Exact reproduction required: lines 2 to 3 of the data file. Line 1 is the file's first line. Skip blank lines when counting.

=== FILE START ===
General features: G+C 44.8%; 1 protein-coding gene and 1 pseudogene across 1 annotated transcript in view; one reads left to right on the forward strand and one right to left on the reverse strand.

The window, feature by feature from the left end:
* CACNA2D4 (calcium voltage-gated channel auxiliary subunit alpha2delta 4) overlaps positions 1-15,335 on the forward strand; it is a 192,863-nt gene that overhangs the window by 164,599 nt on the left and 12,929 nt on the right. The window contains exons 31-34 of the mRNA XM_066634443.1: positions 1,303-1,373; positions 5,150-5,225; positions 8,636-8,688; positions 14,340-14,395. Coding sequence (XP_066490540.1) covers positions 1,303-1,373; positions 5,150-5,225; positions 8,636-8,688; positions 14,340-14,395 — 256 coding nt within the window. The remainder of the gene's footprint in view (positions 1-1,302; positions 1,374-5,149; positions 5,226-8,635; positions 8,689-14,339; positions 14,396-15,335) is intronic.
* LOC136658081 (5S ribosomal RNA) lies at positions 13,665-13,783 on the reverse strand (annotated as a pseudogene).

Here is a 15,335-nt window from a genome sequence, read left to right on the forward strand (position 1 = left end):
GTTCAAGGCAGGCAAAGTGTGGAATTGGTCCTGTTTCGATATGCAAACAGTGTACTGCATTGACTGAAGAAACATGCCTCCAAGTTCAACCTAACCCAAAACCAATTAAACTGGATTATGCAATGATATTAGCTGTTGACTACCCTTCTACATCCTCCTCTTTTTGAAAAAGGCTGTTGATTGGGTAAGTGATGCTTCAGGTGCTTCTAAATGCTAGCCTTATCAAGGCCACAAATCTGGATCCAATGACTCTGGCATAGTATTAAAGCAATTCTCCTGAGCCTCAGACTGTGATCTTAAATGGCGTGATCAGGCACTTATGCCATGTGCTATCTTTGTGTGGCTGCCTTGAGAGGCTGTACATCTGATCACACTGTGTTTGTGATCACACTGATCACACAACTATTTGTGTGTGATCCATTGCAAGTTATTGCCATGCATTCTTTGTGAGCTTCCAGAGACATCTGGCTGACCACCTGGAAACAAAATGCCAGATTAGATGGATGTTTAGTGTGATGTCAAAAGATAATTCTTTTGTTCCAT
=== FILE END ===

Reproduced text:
The window, feature by feature from the left end:
* CACNA2D4 (calcium voltage-gated channel auxiliary subunit alpha2delta 4) overlaps positions 1-15,335 on the forward strand; it is a 192,863-nt gene that overhangs the window by 164,599 nt on the left and 12,929 nt on the right. The window contains exons 31-34 of the mRNA XM_066634443.1: positions 1,303-1,373; positions 5,150-5,225; positions 8,636-8,688; positions 14,340-14,395. Coding sequence (XP_066490540.1) covers positions 1,303-1,373; positions 5,150-5,225; positions 8,636-8,688; positions 14,340-14,395 — 256 coding nt within the window. The remainder of the gene's footprint in view (positions 1-1,302; positions 1,374-5,149; positions 5,226-8,635; positions 8,689-14,339; positions 14,396-15,335) is intronic.